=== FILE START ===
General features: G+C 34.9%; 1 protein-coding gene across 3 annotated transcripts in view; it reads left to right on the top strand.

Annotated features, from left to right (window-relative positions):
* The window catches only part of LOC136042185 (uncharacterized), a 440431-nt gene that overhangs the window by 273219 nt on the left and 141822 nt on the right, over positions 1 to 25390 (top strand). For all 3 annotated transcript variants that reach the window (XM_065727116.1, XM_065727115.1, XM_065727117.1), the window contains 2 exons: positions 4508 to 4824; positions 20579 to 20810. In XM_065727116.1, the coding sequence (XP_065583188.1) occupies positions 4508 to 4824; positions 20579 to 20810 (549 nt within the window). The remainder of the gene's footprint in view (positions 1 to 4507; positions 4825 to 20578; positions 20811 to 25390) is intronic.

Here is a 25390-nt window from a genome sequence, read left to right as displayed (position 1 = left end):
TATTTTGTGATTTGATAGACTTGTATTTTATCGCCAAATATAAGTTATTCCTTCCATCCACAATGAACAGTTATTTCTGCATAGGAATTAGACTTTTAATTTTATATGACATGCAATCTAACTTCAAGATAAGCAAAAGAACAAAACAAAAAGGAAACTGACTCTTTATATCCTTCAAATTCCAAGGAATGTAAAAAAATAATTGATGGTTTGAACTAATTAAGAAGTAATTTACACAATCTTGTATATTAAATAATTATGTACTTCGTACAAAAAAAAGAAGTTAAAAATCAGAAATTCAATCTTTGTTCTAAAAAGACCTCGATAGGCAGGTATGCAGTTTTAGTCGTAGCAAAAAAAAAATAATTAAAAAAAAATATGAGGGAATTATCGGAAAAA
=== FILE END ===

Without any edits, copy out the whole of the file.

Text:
General features: G+C 34.9%; 1 protein-coding gene across 3 annotated transcripts in view; it reads left to right on the top strand.

Annotated features, from left to right (window-relative positions):
* The window catches only part of LOC136042185 (uncharacterized), a 440431-nt gene that overhangs the window by 273219 nt on the left and 141822 nt on the right, over positions 1 to 25390 (top strand). For all 3 annotated transcript variants that reach the window (XM_065727116.1, XM_065727115.1, XM_065727117.1), the window contains 2 exons: positions 4508 to 4824; positions 20579 to 20810. In XM_065727116.1, the coding sequence (XP_065583188.1) occupies positions 4508 to 4824; positions 20579 to 20810 (549 nt within the window). The remainder of the gene's footprint in view (positions 1 to 4507; positions 4825 to 20578; positions 20811 to 25390) is intronic.

Here is a 25390-nt window from a genome sequence, read left to right as displayed (position 1 = left end):
TATTTTGTGATTTGATAGACTTGTATTTTATCGCCAAATATAAGTTATTCCTTCCATCCACAATGAACAGTTATTTCTGCATAGGAATTAGACTTTTAATTTTATATGACATGCAATCTAACTTCAAGATAAGCAAAAGAACAAAACAAAAAGGAAACTGACTCTTTATATCCTTCAAATTCCAAGGAATGTAAAAAAATAATTGATGGTTTGAACTAATTAAGAAGTAATTTACACAATCTTGTATATTAAATAATTATGTACTTCGTACAAAAAAAAGAAGTTAAAAATCAGAAATTCAATCTTTGTTCTAAAAAGACCTCGATAGGCAGGTATGCAGTTTTAGTCGTAGCAAAAAAAAAATAATTAAAAAAAAATATGAGGGAATTATCGGAAAAA